It's Official: Flu Outbreak is National Epidemic


Flu deaths are increasing "sharply" across the United States, according to the Centers for Disease Control and Prevention, with 8.2 percent of all deaths during the week of Jan. 6-12 tied to influenza and pneumonia. That exceeds the 7.2 percent threshold used to measure an epidemic. In the following week, Jan. 13-19, 7.3 percent of deaths were attributed to flu and pneumonia, again an epidemic level.

The Idaho Department of Health and Welfare confirmed Wednesday that 15 Gem State residents have died since the beginning of the current flu season, which launched Oct. 1. All were older than 50.

“Our hearts go out to the families who have lost loved ones because of complications from the flu,” said Dr. Leslie Tengelsen, deputy state epidemiologist. “Influenza activity is still high, and as long as the virus is circulating in our communities, the best protection for you and your family is to get the vaccine.”

Nationwide, the CDC tracks flu-associated hospitalizations, and found about 19 per 100,000 Americans are getting hospitalized for influenza-like illness. Based on hospitalization rates, the elderly are being hit hardest: About 82 per 100,000 people 65 and older are being hospitalized with flu-like illness.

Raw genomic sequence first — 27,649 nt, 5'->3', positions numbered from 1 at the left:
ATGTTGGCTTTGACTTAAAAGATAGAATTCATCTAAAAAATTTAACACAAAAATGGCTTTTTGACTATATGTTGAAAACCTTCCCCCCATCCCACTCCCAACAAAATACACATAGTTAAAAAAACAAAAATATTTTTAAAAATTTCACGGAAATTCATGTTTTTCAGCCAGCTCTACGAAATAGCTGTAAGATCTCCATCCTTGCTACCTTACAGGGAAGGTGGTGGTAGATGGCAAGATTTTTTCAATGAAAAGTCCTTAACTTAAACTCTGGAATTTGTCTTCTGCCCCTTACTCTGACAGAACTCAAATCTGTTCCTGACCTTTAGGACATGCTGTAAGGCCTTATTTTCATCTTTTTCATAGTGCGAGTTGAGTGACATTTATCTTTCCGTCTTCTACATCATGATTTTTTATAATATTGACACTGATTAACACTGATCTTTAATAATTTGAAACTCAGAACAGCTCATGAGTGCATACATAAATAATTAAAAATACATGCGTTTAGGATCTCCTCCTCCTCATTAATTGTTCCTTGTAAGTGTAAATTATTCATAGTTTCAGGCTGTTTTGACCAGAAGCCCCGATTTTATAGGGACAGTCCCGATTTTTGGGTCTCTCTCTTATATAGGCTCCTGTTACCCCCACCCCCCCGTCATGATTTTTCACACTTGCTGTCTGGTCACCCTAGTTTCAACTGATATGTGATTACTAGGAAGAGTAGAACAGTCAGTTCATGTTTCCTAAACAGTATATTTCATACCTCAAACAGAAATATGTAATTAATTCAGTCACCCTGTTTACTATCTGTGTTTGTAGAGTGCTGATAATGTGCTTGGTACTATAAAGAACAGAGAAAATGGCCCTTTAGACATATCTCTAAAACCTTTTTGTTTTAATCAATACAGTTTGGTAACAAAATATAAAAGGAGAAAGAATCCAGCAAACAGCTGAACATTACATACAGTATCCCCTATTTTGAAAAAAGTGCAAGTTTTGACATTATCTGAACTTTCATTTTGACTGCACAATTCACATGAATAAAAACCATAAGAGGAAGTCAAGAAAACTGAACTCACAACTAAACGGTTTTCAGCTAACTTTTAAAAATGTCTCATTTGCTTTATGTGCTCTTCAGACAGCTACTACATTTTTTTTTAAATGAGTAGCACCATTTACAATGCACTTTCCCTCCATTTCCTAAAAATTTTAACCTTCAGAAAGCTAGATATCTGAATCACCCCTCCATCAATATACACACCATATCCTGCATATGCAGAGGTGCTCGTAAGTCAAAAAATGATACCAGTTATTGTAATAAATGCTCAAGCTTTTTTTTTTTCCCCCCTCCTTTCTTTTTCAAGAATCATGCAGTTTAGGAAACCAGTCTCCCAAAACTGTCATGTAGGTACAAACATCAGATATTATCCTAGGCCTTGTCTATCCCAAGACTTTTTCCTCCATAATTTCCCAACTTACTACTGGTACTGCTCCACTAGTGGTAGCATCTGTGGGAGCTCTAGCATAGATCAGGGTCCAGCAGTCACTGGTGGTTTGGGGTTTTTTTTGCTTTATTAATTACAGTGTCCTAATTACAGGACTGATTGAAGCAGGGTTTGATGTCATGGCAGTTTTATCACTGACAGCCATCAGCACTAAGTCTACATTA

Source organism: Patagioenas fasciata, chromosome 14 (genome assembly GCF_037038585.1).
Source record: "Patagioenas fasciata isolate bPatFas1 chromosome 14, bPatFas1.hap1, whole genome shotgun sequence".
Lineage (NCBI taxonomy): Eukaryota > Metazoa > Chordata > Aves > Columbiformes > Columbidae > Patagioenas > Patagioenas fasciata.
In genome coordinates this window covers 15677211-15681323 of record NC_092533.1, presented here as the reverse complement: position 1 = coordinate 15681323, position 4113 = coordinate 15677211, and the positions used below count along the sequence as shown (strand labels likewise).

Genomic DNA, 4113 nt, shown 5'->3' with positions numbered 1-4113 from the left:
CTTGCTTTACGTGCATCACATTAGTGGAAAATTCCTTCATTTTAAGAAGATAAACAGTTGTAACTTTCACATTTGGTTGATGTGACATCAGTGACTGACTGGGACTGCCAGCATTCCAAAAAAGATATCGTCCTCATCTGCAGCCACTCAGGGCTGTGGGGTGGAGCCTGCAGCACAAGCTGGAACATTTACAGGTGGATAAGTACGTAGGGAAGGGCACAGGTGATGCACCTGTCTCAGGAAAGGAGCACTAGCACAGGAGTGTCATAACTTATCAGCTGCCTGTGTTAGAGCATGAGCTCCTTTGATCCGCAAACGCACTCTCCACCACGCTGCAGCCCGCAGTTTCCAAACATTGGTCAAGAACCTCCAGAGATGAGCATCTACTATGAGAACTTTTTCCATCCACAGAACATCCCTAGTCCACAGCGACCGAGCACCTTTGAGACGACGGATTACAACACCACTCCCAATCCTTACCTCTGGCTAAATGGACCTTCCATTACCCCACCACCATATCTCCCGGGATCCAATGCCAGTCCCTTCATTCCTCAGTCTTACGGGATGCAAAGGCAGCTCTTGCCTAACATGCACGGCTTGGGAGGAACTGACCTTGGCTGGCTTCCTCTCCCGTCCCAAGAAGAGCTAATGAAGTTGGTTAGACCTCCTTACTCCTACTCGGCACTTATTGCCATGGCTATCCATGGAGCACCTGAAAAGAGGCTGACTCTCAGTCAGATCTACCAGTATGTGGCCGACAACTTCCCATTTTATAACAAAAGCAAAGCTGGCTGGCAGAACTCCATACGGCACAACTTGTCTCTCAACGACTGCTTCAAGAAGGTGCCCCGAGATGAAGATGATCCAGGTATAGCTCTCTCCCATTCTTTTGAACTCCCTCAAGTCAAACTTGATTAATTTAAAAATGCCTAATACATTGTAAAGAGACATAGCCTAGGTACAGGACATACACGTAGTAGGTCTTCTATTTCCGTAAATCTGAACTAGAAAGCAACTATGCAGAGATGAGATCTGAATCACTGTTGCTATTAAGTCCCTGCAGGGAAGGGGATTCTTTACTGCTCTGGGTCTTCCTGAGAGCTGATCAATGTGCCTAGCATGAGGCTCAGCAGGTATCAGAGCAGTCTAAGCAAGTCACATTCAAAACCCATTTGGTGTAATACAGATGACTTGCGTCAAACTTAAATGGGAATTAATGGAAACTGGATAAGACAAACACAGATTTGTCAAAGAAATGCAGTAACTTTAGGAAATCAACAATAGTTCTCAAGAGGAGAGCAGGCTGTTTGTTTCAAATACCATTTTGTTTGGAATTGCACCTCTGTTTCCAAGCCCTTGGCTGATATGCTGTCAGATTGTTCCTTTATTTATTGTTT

The flu-related statistics come in waves, so increasing rates of disease and hospitalizations will likely be followed by increases in flu-related deaths.

That's why early treatment with an antiviral such as Tamiflu or Relenza is so important, according to the CDC. When given promptly within 48 hours of disease onset, the drugs can reduce symptoms and duration of illness, and reduce the risk for hospitalization and death, Frieden said. For high-risk patients such as the elderly, young children and those with asthma or underlying diseases, the treatments can mean the difference between a mild illness or a trip to the intensive care unit.